The study primarily aimed at assessing the appropriateness of antibiotic prescriptions in a section of public health institutions in Lesotho using an assessment tool formulated from principles of antibiotic prescribing. Relevant data on procedures of infection diagnosis and prescribed antibiotics were collected from both inpatient and outpatient case reports for a one month period in five public hospitals in Lesotho. These were analysed for the appropriateness of the prescribed antibiotics. Prescription appropriateness assessment was based on conformities of prescribed antibiotics to criteria developed from pertinent principles of antibiotic prescribing. Assessed prescriptions, 307 inpatient and 865 outpatient prescriptions in total, were classified into categories of appropriateness based on extents to which they satisfied conditions defined by combinations of criteria in the assessment tool. Antibiotic prescriptions from inpatient and outpatient departments of study site hospitals were categorized into groups of different degrees of appropriateness. A total of 32.2% inpatient prescriptions and 78.4% outpatient prescriptions assessed were appropriately written for the empiric treatment of infections for which bacterial pathogens were considered absolute or possible aetiologies. The use of prescription assessment tools based on principles of antibiotic prescribing is a feasible option of assessing the appropriateness of antibiotic prescriptions, particularly in low-income countries where expert panels cannot be formed.

http://www.publichealthinafrica.org/index.php/jphia/article/view/354 2014/05/13 - 23:02

The primary purpose of this study is to identify predictors of complete household enrollment into the National Health Insurance Scheme (NHIS) among inhabitants of the Barekese sub-district in the Ashanti Region of Ghana. Heads of households in 20 communities from the Barekuma Collaborative Community Project (BCCDP) site were interviewed to gather data on demographic, socioeconomic status (SES) indicators and complete household subscription in the NHIS. Logistic regression model was used to predict enrollment in the NHIS. Of the 3228 heads of households interviewed, 60 percent reported having all members of their respective households enrolled in the NHIS. Residents in the classified Middle and High SES brackets had 1.47 [95% CI: 1.21-1.77] and 1.66 [95% CI: 1.27-2.16] times higher odds, respectively, of complete household enrollment compared to their counterparts in the Low SES category. The odds of enrolling in the program tend to increase progressively with the highest level of education attained by the head of the family unit. Eight years after the introduction of the national health insurance policy in Ghana, the reported subscription rate for complete households was about 60 percent in the 20 rural communities that participated in the study. This finding calls for the need to step up further national strategies that will help increase enrollment coverage, especially among the poor and less educated in the rural communities.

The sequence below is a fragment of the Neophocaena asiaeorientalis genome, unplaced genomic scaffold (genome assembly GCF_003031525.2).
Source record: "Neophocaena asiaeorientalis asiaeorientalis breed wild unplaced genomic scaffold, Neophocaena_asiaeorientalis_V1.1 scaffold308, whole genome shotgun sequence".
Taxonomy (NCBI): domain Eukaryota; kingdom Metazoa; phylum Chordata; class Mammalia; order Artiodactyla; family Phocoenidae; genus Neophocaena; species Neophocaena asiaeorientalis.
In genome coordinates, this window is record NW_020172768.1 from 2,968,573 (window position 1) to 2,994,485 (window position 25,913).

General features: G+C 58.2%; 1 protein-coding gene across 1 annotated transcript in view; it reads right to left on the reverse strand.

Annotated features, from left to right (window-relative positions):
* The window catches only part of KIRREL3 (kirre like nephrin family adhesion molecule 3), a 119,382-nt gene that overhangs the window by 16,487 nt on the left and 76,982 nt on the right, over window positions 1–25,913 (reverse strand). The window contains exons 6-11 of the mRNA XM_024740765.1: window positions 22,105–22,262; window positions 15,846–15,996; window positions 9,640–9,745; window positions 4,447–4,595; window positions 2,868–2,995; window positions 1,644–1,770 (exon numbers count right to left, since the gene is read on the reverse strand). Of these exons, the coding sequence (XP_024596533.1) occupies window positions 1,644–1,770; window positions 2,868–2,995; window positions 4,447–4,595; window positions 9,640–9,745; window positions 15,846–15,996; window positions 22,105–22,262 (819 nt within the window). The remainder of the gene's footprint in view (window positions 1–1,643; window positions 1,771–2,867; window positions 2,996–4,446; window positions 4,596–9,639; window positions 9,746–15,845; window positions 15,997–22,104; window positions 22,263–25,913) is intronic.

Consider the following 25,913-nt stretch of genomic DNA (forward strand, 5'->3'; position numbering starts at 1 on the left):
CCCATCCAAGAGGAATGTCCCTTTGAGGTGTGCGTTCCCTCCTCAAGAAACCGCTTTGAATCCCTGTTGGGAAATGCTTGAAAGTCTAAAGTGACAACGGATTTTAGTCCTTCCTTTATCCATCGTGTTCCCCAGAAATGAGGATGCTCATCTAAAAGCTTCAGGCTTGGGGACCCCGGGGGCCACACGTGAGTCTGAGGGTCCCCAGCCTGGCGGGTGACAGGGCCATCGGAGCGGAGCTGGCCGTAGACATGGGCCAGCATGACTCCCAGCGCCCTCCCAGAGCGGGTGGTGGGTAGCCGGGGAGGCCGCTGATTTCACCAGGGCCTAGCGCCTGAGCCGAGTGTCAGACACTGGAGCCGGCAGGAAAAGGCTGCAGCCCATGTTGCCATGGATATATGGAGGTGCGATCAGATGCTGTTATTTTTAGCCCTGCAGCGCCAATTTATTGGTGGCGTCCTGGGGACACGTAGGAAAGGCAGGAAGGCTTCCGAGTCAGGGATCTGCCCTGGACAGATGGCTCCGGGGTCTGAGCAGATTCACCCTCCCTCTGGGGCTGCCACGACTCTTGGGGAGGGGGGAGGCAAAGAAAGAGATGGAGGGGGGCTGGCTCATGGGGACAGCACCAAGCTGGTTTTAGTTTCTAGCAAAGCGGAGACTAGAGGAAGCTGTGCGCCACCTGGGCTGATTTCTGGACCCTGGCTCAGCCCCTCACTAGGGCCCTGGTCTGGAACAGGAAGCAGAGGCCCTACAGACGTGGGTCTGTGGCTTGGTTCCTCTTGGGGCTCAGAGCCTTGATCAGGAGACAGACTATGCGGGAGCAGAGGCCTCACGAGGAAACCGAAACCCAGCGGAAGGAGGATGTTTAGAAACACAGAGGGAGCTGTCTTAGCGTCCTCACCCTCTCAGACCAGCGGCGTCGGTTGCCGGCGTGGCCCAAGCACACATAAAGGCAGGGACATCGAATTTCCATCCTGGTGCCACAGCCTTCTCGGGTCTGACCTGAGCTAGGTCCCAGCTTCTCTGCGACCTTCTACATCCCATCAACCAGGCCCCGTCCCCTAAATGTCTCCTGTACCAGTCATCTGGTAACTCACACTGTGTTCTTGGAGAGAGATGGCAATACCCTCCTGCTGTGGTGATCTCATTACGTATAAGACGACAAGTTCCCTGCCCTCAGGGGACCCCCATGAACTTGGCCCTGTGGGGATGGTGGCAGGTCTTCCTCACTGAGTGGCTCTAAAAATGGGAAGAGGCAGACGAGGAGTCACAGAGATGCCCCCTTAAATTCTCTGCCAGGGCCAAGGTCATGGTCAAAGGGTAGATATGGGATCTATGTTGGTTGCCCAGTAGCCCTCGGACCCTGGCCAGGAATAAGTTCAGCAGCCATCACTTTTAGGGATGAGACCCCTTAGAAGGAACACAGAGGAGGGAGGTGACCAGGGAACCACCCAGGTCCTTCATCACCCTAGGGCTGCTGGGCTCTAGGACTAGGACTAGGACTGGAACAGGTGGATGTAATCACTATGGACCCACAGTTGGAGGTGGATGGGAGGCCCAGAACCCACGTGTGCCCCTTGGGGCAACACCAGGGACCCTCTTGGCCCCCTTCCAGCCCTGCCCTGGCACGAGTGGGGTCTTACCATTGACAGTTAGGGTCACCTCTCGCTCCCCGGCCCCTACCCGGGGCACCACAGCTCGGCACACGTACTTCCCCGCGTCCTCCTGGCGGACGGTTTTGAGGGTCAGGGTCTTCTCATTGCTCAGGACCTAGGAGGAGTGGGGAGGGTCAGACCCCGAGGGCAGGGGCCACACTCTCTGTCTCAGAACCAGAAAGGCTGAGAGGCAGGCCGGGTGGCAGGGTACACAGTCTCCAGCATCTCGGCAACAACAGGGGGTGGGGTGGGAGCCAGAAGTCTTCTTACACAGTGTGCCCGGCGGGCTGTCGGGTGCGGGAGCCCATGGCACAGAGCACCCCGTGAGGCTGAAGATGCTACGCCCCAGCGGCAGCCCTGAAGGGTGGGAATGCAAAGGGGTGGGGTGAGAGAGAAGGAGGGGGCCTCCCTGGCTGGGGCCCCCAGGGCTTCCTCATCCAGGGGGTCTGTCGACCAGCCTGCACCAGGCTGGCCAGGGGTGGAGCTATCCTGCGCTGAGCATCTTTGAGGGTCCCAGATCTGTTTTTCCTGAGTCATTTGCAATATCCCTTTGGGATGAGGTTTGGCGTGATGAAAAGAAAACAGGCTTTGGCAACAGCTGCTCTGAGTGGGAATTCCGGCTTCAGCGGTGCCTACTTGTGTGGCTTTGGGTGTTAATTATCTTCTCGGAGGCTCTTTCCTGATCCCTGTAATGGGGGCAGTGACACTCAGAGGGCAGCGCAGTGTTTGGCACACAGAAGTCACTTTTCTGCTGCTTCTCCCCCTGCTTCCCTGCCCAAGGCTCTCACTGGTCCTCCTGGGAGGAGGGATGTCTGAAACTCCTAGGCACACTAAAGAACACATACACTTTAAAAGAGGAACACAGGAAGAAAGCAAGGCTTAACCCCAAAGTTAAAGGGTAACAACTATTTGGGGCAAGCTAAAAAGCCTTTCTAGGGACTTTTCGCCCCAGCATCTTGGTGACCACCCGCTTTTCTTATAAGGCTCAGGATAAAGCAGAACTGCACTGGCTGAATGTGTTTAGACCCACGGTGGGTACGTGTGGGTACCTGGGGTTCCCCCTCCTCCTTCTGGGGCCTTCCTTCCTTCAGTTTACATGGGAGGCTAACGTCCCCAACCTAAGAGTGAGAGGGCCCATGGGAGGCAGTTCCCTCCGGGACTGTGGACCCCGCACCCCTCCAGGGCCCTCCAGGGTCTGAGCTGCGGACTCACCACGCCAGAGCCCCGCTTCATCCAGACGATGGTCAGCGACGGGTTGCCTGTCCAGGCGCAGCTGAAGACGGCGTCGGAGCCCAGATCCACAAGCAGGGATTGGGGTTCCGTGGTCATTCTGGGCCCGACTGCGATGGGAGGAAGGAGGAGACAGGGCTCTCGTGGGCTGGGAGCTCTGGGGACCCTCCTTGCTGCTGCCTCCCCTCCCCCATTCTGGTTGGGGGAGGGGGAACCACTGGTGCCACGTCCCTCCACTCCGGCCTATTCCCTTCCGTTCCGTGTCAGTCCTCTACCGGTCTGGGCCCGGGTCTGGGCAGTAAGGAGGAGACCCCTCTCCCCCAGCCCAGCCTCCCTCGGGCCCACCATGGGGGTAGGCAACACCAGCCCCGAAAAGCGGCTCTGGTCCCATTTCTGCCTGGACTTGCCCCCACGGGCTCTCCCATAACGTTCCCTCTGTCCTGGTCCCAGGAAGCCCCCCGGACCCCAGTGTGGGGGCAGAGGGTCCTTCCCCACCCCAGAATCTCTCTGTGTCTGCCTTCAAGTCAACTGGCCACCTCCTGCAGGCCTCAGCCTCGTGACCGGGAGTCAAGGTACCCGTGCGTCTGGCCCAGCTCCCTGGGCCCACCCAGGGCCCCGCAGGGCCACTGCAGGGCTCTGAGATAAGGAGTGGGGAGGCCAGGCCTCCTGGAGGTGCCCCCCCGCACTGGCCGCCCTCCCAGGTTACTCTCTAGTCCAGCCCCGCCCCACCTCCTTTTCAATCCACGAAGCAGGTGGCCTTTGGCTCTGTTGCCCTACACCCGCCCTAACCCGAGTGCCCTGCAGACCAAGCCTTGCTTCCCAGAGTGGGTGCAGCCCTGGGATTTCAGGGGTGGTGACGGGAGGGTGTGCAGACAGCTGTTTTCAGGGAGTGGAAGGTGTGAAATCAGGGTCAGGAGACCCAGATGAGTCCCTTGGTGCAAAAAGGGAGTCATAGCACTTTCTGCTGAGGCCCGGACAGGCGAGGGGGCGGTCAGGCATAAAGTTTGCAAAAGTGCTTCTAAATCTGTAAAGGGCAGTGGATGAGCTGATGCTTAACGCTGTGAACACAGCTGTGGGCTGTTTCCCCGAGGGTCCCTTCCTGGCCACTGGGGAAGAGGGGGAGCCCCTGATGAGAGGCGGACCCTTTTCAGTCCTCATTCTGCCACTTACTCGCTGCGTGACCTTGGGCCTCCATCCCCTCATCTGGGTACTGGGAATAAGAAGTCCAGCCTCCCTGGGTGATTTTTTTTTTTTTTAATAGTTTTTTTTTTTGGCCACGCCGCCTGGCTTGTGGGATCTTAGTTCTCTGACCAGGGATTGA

http://www.publichealthinafrica.org/index.php/jphia/article/view/352 2014/04/30 - 20:14

High blood pressure is a global health concern which is mainly managed by taking antihypertensive medications. Although medication is available to control high blood pressure, adhering to treatment is a major problem among hypertensive patients. The purpose of the study was to assess the predisposing, enabling and reinforcing factors to medication adherence among hypertensive patients in Gweru urban aged 40-70 years. A descriptive cross sectional study was used with a sample size of 110 conveniently sampled hypertensive patients. We used an interviewer administered questionnaire designed using phase 4 of the PRECEDE model. The modal age was 70 years and mean age was 58 years (SD=10.29). There were 61.8% females and 38.2% males. Variables associated with medication adherence were: age (P=0.0059), marital status (P=0.015), average monthly income (P=0.0002), support group (P=0.027) and knowledge (P=0.0058). Providing information to patients with high blood pressure and having a good patient-provider relationship improves medication adherence. There is need to focus on the predisposing, enabling and reinforcing factors of medication adherence since demographic and socio-economic factors may be more difficult to change.

http://www.publichealthinafrica.org/index.php/jphia/article/view/304 2014/04/29 - 15:50